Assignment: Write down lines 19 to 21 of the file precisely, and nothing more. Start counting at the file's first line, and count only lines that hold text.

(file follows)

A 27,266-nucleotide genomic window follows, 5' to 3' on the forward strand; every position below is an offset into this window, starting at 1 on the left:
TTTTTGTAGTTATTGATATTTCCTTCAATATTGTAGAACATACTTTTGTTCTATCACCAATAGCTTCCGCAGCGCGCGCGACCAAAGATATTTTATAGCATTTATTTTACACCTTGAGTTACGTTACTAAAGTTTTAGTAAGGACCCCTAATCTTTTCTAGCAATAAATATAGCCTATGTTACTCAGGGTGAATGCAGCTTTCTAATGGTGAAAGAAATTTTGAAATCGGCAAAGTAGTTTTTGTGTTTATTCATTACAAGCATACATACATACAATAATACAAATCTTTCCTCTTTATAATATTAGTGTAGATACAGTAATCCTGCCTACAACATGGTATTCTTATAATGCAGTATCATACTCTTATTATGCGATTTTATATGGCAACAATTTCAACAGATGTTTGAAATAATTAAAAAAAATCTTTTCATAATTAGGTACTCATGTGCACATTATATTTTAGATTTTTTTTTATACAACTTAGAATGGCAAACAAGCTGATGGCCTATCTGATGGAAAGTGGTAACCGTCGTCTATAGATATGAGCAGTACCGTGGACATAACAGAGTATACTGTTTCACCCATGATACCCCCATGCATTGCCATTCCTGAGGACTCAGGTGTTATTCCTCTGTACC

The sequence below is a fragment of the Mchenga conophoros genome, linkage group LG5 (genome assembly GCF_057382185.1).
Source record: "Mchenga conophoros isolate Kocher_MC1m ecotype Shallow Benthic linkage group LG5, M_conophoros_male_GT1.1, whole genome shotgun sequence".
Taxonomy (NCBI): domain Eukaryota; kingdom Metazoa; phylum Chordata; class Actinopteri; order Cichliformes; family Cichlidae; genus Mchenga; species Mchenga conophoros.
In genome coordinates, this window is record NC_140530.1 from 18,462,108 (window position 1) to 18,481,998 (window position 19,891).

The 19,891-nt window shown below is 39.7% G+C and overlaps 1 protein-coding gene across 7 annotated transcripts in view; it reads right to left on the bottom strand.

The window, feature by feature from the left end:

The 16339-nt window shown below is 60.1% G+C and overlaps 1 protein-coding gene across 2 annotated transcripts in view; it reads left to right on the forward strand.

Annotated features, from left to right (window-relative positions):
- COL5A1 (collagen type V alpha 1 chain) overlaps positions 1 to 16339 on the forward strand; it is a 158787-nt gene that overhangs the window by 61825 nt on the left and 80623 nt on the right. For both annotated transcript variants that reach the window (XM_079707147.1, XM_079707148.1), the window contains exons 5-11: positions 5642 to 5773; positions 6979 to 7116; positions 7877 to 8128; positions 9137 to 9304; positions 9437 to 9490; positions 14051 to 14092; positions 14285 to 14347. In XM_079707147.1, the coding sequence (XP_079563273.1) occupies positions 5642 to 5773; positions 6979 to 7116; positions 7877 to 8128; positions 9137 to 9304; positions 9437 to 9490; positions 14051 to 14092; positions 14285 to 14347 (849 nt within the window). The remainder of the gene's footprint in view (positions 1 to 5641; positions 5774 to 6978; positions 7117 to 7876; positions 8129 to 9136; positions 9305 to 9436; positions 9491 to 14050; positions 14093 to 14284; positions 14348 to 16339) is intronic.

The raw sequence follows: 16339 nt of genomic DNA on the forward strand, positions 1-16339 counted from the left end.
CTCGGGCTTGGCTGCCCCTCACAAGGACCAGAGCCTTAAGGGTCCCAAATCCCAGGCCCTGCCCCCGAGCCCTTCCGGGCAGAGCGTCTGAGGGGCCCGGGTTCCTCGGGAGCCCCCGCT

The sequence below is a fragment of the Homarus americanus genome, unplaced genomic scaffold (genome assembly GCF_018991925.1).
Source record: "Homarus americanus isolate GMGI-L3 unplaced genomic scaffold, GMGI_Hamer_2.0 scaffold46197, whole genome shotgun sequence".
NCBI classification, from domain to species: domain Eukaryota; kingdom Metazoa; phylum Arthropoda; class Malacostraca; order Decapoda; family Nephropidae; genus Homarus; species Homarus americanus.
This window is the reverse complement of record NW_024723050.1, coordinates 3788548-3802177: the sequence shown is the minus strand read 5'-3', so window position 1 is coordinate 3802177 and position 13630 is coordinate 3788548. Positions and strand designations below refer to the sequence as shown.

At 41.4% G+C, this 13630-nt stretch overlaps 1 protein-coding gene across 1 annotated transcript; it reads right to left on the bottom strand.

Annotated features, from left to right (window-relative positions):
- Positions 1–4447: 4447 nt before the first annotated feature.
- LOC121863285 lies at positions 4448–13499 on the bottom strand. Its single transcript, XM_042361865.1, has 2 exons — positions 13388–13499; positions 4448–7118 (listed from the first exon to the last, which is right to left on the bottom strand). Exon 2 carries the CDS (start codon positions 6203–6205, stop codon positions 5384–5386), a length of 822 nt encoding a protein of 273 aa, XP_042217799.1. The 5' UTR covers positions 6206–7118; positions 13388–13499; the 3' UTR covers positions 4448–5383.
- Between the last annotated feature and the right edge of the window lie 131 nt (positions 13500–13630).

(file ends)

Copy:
Annotated features, from left to right (window-relative positions):
- Positions 1–4447: 4447 nt before the first annotated feature.
- LOC121863285 lies at positions 4448–13499 on the bottom strand. Its single transcript, XM_042361865.1, has 2 exons — positions 13388–13499; positions 4448–7118 (listed from the first exon to the last, which is right to left on the bottom strand). Exon 2 carries the CDS (start codon positions 6203–6205, stop codon positions 5384–5386), a length of 822 nt encoding a protein of 273 aa, XP_042217799.1. The 5' UTR covers positions 6206–7118; positions 13388–13499; the 3' UTR covers positions 4448–5383.